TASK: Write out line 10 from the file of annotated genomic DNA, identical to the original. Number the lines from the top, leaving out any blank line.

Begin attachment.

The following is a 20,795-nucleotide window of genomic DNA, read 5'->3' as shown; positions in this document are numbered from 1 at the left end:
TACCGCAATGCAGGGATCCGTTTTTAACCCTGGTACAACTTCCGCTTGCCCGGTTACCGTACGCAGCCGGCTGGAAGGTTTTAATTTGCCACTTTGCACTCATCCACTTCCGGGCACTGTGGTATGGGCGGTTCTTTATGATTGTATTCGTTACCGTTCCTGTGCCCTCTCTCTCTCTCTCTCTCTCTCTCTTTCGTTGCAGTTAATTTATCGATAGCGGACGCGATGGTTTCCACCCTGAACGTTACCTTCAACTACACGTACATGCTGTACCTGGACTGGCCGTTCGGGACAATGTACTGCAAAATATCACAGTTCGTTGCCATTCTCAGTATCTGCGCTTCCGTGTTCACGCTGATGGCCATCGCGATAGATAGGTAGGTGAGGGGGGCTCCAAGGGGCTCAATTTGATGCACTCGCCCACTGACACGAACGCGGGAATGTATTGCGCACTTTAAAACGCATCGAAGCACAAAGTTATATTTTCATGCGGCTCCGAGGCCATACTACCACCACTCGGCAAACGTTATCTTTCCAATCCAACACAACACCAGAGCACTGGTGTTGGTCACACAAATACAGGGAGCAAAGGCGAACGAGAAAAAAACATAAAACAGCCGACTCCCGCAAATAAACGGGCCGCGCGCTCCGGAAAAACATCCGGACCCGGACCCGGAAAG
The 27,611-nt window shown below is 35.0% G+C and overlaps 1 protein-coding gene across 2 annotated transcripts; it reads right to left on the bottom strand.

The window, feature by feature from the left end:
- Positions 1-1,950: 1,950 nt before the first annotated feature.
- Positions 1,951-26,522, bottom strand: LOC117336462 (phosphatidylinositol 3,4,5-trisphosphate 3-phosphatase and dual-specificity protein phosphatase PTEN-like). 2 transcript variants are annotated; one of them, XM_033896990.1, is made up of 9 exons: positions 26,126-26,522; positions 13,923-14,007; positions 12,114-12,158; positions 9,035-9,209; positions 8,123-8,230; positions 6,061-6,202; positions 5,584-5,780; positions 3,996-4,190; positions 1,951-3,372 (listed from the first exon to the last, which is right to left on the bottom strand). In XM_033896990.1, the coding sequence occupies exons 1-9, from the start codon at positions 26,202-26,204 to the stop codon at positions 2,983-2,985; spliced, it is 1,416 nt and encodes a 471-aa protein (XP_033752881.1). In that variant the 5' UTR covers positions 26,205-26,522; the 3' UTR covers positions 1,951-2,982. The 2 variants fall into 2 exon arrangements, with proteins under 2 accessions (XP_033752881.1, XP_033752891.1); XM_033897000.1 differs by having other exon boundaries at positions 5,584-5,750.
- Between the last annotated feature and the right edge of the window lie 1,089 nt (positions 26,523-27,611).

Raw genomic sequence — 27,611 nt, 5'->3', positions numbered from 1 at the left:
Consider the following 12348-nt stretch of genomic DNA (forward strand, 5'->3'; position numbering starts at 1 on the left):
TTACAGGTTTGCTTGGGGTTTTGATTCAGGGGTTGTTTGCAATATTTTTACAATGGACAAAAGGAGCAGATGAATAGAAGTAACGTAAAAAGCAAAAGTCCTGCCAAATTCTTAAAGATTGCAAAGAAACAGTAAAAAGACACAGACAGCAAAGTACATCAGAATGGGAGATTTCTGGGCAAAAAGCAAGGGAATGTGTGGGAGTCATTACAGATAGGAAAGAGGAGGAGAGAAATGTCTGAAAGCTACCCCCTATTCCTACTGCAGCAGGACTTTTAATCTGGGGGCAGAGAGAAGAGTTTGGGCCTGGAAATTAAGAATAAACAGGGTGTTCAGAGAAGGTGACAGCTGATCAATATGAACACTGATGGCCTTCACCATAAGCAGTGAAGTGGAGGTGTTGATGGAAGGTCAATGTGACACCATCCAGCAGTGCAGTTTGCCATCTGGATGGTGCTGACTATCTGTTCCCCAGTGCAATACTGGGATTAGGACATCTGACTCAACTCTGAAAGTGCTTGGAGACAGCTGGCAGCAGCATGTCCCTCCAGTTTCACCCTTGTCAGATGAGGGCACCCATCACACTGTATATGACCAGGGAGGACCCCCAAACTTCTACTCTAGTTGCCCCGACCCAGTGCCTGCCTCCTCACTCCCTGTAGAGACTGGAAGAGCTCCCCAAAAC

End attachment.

TTACAGGTTTGCTTGGGGTTTTGATTCAGGGGTTGTTTGCAATATTTTTACAATGGACAAAAGGAGCAGATGAATAGAAGTAACGTAAAAAGCAAAAGTCCTGCCAAATTCTTAAAGATTGCAAAGAAACAGTAAAAAGACACAGACAGCAAAGTACATCAGAATGGGAGATTTCTGGGCAAAAAGCAAGGGAATGTGTGGGAGTCATTACAGATAGGAAAGAGGAGGAGAGAAATGTCTGAAAGCTACCCCCTATTCCTACTGCAGCAGGACTTTTAATCTGGGGGCAGAGAGAAGAGTTTGGGCCTGGAAATTAAGAATAAACAGGGTGTTCAGAGAAGGTGACAGCTGATCAATATGAACACTGATGGCCTTCACCATAAGCAGTGAAGTGGAGGTGTTGATGGAAGGTCAATGTGACACCATCCAGCAGTGCAGTTTGCCATCTGGATGGTGCTGACTATCTGTTCCCCAGTGCAATACTGGGATTAGGACATCTGACTCAACTCTGAAAGTGCTTGGAGACAGCTGGCAGCAGCATGTCCCTCCAGTTTCACCCTTGTCAGATGAGGGCACCCATCACACTGTATATGACCAGGGAGGACCCCCAAACTTCTACTCTAGTTGCCCCGACCCAGTGCCTGCCTCCTCACTCCCTGTAGAGACTGGAAGAGCTCCCCAAAAC